Macromolecular connectivity landscape of mammalian brain identifies novel ALS-relevant complex

ABSTRACT. Ash, PEA1,*, Phanse, S2,*, Pourhaghighi, R2,*, Goebels, F2, Malolepsza, E3,4, Tsafou, K3,4, Nathan, A3,4, Chen, S5, Zhang, Y5, Wierbowski, SD5, Boudeau, S1, Hu, LZM2, Cromar, G6, Guo, H2, Becker, LA7, Gitler, AD7, Youssef, A8, Ratti, A9, Parkinson, J6, Lage, K3,4, Yu, H5, Bader, GD2, Wolozin, B1,10 and Andrew Emili2,8,11,12

We defined a global ‘interactome’ of multi-protein complexes in the mammalian brain. Multi-dimensional biochemical fractionation with mass spectrometry and machine learning was used to survey endogenous macromolecules in adult mouse brain. These assemblies have distinct physical and functional attributes and show regional- and cell-type specificity. We identified an RNA-binding protein complex associated with amyotrophic lateral sclerosis, which includes Tdp-43, Fus, Tia1 and Atxn2. The fidelity of this RBP complex is responsive to neuronal disease state in a TDP-43WT/WT transgenic mouse model of ALS. Whereas complexed RBPs are co-immunoprecipitated with human TDP-43 from the cortices of transgenic mice, depletion of Atxn2 confers neuroprotection and reduces the interaction of complexed RBPs with the exogenous TDP-43. By immunofluorescent microscopy, cortical neurons showing cytoplasmic distribution of TDP-43 also showed errant cytoplasmic redistribution of other RBP complex components. Our discovery that ALS-associated RBPs natively assemble as a functional splicing module raises the possibility that a more accurate descriptor of ALS/FTD is as an RBP ‘complexopathy’ that results in part from splicing defects due to insolubility of a subnetwork of RBPs. Thus, this Brain Interaction Map – or BraInMap – resource facilitates mechanistic exploration of the molecular machinery driving core processes and diseases of the central nervous system.

1. Department of Pharmacology and Experimental Therapeutics, Boston University School of Medicine 2. Donnelly Center for Cellular and Biomolecular Research, University of Toronto 3. Department of Surgery, Massachusetts General Hospital, Harvard Medical School 4. Broad Institute of Massachusetts Institute of Technology and Harvard University 5. Department of Biological Statistics and Computational Biology, Cornell University 6. Program in Molecular Medicine, Hospital for Sick Children and University of Toronto 7. Department of Genetics, Stanford University School of Medicine 8. Program in Bioinformatics, Boston University 9. Department of Neurology and Laboratory of Neuroscience, IRCCS Italy. 10. Department of Neurology, Boston University School of Medicine 11. Departments of Biochemistry and Biology, Boston University 12. Center for Network System Biology, Boston University * These authors contributed equally

Patterns of brain asymmetry associated with polygenic risks for autism and schizophrenia implicate language and executive functions but not brain masculinization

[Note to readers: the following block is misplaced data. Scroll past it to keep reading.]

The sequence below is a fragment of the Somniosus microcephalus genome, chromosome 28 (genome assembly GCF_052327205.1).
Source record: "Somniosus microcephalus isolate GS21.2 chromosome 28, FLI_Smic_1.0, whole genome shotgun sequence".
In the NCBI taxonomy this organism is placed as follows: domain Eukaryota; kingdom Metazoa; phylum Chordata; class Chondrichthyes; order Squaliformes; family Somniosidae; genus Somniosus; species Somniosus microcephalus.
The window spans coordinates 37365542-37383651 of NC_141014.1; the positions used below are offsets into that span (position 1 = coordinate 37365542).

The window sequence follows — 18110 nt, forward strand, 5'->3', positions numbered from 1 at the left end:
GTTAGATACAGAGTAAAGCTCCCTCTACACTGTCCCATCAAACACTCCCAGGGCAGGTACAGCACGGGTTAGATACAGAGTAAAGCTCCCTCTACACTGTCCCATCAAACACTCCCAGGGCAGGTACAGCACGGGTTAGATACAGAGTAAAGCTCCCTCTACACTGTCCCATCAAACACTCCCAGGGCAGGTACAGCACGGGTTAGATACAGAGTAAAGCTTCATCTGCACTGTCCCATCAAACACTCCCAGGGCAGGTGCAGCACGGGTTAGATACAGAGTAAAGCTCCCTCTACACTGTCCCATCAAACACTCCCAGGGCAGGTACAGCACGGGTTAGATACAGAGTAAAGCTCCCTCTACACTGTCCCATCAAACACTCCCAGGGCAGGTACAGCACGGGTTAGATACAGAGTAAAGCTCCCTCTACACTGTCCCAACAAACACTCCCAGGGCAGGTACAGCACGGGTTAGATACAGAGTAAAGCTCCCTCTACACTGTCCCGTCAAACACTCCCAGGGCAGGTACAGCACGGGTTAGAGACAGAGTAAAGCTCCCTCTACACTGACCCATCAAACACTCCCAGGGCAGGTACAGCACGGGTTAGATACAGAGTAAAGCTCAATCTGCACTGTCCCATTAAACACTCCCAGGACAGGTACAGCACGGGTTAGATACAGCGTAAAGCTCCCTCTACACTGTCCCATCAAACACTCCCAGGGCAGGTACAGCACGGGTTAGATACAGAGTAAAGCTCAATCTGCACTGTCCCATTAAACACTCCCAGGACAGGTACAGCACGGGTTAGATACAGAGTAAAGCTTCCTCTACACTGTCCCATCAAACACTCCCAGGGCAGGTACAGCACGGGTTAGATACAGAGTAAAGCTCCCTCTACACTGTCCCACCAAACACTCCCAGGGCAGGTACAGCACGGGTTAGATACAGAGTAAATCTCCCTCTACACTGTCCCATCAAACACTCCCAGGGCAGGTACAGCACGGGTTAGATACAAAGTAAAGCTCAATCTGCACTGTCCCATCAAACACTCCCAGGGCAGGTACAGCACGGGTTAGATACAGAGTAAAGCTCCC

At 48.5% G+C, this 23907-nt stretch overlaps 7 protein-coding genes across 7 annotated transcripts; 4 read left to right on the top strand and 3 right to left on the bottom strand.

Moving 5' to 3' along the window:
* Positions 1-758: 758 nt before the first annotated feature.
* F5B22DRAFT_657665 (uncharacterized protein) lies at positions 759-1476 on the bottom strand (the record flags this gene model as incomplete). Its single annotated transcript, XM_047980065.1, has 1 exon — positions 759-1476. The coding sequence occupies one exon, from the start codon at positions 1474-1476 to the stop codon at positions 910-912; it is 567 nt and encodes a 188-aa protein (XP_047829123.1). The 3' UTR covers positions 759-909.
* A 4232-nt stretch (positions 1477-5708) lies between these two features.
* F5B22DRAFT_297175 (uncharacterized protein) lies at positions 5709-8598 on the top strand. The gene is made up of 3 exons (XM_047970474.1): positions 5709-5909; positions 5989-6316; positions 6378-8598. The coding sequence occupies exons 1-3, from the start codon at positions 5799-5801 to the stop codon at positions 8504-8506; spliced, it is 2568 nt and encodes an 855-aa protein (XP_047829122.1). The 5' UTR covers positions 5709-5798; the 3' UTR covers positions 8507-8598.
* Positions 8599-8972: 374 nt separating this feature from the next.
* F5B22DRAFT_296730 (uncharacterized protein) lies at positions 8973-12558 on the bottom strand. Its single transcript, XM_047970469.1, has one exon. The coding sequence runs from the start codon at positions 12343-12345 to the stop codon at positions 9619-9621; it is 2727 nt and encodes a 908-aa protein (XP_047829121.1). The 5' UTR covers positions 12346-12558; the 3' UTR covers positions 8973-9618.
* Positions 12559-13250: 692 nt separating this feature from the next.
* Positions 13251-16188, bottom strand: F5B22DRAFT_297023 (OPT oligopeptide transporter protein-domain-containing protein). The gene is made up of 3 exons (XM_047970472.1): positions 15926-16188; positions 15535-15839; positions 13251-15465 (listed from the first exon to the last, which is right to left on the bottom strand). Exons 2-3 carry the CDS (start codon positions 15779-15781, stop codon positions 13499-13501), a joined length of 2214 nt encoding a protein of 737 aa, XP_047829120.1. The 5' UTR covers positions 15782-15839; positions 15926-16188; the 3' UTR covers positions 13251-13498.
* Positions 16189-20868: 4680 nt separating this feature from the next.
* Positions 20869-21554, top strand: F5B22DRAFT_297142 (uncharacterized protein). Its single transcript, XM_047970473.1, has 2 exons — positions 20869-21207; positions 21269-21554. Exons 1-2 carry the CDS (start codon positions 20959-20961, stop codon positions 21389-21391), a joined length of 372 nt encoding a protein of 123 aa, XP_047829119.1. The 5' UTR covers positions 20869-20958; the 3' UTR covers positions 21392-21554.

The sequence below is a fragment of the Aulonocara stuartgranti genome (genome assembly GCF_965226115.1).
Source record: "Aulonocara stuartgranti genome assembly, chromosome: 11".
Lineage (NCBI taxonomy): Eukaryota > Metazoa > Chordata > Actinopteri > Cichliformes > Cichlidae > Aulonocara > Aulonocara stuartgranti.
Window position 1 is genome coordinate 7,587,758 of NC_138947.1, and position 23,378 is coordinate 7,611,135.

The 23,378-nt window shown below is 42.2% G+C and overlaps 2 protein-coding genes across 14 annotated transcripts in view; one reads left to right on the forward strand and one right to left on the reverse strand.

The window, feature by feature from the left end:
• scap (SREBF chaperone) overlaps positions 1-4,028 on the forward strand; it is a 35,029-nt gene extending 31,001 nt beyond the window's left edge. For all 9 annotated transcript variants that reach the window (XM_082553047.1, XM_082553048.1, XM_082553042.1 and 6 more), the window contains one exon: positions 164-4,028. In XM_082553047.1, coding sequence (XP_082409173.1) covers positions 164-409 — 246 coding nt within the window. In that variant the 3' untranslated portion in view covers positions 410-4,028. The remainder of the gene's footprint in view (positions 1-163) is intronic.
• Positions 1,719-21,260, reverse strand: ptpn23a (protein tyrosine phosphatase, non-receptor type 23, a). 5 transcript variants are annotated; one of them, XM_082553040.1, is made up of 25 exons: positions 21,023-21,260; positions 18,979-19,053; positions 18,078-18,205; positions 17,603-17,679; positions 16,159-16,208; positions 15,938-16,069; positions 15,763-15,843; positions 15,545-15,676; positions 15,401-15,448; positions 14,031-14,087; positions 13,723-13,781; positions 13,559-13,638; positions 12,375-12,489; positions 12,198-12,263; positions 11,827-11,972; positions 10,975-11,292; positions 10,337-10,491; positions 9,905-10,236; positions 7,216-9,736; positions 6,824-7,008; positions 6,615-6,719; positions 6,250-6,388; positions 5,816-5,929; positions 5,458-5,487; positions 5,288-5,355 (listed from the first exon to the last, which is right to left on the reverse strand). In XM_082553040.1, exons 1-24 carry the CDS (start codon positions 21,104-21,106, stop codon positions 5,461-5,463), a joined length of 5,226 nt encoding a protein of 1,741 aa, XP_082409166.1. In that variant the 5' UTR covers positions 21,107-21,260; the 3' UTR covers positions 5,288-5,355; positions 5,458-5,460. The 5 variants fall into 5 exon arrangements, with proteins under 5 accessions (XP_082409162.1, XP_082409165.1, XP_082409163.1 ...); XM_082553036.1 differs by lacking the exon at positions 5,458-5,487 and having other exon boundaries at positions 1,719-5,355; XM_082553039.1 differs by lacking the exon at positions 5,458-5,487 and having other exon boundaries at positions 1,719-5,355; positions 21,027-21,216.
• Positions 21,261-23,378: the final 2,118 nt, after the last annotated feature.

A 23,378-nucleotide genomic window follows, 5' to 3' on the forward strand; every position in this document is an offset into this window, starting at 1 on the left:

ABSTRACT. Zhiqiang Sha1, Dick Schijven1, Clyde Francks1,2*

1 Language and Genetics Department, Max Planck Institute for Psycholinguistics, Nijmegen, The Netherlands 2 Donders Institute for Brain, Cognition and Behaviour, Radboud University, Nijmegen, The Netherlands

Autism spectrum disorder (ASD) and schizophrenia have been conceived as partly opposing disorders in terms of systemizing versus empathizing cognitive styles, with resemblances to male versus female average sex differences. Left-right asymmetry of the brain is an important aspect of its organization that shows average differences between the sexes, and can be altered in both ASD and schizophrenia. Here we mapped multivariate associations of polygenic risk scores (PRS) for ASD and schizophrenia with asymmetries of regional cerebral cortical surface area, thickness and subcortical volume measures in 32,256 participants from the UK Biobank. PRS for the two disorders were positively correlated (r=0.08, p=7.13×10-50), and both were higher in females compared to males, consistent with biased participation against higher-risk males. Each PRS was associated with multivariate brain asymmetry after adjusting for sex, ASD PRS r=0.03, p=2.17×10-9, schizophrenia PRS r=0.04, p=2.61×10-11, but the multivariate patterns were mostly distinct for the two PRS, and neither resembled average sex differences. Annotation based on meta-analyzed functional imaging data showed that both PRS were associated with asymmetries of regions important for language and executive functions, consistent with behavioural associations that arose in phenome-wide association analysis. Overall, the results indicate that distinct patterns of subtly altered brain asymmetry may be functionally relevant manifestations of polygenic risk for ASD and schizophrenia, but do not support brain masculinization or feminization in their etiologies.

Hypothalamic RNAseq highlights lysosomal gene Laptm5 as a potential driver of cognitive and metabolic dysfunction in Alzheimer’s disease

ABSTRACT. M Dai1, AR Dunn1, J-G Zhang1, VM Philip1, KMS O’Connell1, CC Kaczorowski1